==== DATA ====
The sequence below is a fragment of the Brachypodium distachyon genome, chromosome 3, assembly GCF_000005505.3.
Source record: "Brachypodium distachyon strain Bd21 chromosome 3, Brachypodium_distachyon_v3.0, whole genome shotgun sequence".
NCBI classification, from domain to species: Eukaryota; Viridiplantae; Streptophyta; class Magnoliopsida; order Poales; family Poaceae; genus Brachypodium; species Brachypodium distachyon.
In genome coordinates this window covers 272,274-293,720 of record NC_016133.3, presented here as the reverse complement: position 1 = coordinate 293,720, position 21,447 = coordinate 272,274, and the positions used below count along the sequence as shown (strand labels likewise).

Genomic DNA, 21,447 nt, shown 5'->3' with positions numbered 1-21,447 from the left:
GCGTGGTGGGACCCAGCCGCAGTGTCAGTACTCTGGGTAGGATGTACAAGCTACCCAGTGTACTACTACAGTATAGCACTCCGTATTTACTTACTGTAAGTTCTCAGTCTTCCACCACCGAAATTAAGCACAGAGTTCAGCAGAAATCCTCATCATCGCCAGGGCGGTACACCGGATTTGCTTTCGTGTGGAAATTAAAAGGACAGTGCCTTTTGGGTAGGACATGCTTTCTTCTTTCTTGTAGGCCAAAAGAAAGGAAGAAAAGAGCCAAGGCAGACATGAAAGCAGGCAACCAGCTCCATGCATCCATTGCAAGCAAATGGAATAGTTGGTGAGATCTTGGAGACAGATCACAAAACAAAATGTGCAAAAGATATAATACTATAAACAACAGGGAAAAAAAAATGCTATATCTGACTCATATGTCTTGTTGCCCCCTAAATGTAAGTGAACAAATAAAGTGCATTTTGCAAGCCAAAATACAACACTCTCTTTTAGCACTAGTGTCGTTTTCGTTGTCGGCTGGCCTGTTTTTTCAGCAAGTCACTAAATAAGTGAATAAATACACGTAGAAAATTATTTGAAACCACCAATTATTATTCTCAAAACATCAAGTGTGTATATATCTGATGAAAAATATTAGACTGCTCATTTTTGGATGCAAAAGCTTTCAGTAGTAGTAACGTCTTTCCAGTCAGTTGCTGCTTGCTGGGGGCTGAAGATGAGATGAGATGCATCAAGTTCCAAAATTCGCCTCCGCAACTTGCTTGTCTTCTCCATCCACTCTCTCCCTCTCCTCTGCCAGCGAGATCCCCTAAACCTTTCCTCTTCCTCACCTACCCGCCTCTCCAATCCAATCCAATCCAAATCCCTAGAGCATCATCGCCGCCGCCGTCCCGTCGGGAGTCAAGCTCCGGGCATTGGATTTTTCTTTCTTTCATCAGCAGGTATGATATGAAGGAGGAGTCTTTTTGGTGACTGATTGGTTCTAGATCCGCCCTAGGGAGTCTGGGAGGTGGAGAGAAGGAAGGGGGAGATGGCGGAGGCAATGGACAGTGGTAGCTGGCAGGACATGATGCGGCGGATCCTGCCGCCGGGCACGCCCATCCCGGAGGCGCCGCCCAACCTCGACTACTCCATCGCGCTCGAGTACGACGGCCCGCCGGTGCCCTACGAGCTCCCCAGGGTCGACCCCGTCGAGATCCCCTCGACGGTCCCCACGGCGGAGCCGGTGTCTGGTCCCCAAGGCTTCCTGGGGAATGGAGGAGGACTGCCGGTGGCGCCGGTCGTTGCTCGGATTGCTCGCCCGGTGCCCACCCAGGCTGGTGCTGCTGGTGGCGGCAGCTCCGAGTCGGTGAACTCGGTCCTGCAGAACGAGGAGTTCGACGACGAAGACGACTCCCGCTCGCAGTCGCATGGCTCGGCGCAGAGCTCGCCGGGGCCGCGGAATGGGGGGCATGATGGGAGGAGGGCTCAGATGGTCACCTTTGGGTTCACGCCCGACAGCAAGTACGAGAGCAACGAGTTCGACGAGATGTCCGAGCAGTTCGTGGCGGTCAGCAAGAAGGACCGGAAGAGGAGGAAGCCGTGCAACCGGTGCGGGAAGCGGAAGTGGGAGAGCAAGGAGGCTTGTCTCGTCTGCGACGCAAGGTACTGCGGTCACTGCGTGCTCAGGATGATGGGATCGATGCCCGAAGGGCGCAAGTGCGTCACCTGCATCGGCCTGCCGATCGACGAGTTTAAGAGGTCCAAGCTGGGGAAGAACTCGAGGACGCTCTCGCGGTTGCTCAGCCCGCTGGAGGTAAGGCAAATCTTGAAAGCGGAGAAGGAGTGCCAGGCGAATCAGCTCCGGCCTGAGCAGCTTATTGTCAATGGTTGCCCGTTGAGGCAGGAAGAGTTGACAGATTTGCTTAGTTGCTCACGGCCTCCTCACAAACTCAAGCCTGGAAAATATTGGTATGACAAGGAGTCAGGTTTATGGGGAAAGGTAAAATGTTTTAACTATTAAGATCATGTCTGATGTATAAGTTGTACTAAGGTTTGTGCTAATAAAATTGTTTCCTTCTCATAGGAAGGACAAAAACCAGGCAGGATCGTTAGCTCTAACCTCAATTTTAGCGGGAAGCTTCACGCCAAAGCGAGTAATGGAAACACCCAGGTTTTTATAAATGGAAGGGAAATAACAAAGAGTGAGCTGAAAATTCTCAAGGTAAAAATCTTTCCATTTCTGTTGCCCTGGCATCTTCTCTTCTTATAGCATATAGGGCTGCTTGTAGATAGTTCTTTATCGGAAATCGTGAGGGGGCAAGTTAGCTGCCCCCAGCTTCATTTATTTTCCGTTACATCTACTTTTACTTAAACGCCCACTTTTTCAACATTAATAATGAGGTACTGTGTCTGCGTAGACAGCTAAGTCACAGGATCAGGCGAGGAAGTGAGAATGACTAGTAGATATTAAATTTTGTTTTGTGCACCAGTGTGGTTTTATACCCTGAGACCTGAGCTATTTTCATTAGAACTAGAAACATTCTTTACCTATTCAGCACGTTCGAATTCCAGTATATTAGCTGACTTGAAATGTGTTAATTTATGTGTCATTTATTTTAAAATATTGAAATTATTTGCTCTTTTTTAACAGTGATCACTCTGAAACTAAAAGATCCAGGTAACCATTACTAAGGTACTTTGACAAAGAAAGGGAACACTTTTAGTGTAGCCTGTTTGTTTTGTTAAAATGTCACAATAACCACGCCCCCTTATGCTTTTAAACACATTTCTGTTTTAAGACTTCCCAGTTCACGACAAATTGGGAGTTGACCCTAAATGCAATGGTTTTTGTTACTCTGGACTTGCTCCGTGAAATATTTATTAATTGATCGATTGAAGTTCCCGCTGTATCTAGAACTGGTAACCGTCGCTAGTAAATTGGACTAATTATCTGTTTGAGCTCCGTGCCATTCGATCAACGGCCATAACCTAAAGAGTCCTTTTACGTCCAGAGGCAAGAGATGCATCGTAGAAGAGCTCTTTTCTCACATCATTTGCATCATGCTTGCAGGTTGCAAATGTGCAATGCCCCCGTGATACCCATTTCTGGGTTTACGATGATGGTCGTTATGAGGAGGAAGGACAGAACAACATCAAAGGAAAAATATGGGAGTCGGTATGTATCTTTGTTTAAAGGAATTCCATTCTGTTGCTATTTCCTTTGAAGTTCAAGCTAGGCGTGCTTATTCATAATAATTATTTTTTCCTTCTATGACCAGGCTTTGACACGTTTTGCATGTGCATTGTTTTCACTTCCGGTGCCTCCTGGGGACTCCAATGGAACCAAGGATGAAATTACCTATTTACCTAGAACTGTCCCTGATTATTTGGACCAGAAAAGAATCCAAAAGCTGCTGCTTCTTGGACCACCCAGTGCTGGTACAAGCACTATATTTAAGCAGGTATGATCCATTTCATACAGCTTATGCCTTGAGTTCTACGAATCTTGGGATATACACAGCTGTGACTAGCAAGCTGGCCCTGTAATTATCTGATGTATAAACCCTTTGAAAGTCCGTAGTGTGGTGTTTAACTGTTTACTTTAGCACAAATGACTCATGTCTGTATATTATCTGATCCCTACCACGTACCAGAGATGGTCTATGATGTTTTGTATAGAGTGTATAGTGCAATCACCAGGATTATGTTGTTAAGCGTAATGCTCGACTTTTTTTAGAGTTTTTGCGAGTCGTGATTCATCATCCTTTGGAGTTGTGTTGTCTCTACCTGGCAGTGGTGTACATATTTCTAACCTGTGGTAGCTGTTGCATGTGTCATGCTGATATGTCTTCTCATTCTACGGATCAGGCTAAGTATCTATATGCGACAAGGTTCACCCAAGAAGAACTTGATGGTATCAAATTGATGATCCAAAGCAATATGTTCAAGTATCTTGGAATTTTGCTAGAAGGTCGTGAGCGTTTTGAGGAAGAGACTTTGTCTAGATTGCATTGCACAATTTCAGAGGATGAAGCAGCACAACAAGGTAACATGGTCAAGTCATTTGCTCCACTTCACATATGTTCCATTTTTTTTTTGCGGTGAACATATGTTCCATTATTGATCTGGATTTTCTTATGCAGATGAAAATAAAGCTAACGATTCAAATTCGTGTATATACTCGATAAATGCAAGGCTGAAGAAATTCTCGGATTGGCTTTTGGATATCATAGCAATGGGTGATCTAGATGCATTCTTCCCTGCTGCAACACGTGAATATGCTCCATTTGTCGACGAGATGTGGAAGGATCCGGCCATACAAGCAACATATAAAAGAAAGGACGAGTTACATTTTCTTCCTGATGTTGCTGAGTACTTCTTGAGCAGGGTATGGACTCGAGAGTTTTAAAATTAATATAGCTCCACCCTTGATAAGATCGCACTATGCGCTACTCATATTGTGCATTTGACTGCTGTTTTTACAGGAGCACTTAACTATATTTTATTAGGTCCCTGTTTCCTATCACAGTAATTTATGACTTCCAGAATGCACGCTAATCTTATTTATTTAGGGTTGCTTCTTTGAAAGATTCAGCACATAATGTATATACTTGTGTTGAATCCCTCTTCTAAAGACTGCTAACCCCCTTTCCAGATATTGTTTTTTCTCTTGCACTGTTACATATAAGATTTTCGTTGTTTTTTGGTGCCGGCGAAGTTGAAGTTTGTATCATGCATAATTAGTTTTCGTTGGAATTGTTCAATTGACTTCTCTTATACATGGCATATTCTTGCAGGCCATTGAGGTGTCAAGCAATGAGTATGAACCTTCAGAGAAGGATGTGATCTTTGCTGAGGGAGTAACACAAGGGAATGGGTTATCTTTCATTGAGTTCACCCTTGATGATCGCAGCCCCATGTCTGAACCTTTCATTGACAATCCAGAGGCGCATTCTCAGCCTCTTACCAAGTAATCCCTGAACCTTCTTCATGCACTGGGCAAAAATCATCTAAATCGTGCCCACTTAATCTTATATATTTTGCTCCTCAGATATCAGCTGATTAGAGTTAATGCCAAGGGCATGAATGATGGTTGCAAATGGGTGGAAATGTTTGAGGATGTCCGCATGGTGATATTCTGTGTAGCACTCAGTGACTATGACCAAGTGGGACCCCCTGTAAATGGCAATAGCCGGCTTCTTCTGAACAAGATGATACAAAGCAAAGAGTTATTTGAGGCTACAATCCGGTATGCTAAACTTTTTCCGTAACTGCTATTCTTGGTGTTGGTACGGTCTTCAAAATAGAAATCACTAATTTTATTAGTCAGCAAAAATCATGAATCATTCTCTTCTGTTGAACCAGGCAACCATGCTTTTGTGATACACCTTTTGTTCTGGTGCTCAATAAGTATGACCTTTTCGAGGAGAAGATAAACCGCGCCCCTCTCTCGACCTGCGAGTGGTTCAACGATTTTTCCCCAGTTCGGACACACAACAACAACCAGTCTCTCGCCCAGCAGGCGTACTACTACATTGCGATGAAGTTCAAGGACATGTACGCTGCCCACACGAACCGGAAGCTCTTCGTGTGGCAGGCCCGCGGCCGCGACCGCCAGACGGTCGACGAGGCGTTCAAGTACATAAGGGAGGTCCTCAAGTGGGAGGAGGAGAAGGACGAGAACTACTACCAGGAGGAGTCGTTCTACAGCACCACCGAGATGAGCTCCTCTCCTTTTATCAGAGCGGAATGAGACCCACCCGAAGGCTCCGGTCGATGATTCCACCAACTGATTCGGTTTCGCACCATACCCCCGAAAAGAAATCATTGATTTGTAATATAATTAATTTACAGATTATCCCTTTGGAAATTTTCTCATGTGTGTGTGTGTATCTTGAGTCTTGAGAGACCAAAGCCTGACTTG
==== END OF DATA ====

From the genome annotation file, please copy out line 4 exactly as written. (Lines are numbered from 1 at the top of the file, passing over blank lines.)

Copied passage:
In genome coordinates this window covers 272,274-293,720 of record NC_016133.3, presented here as the reverse complement: position 1 = coordinate 293,720, position 21,447 = coordinate 272,274, and the positions used below count along the sequence as shown (strand labels likewise).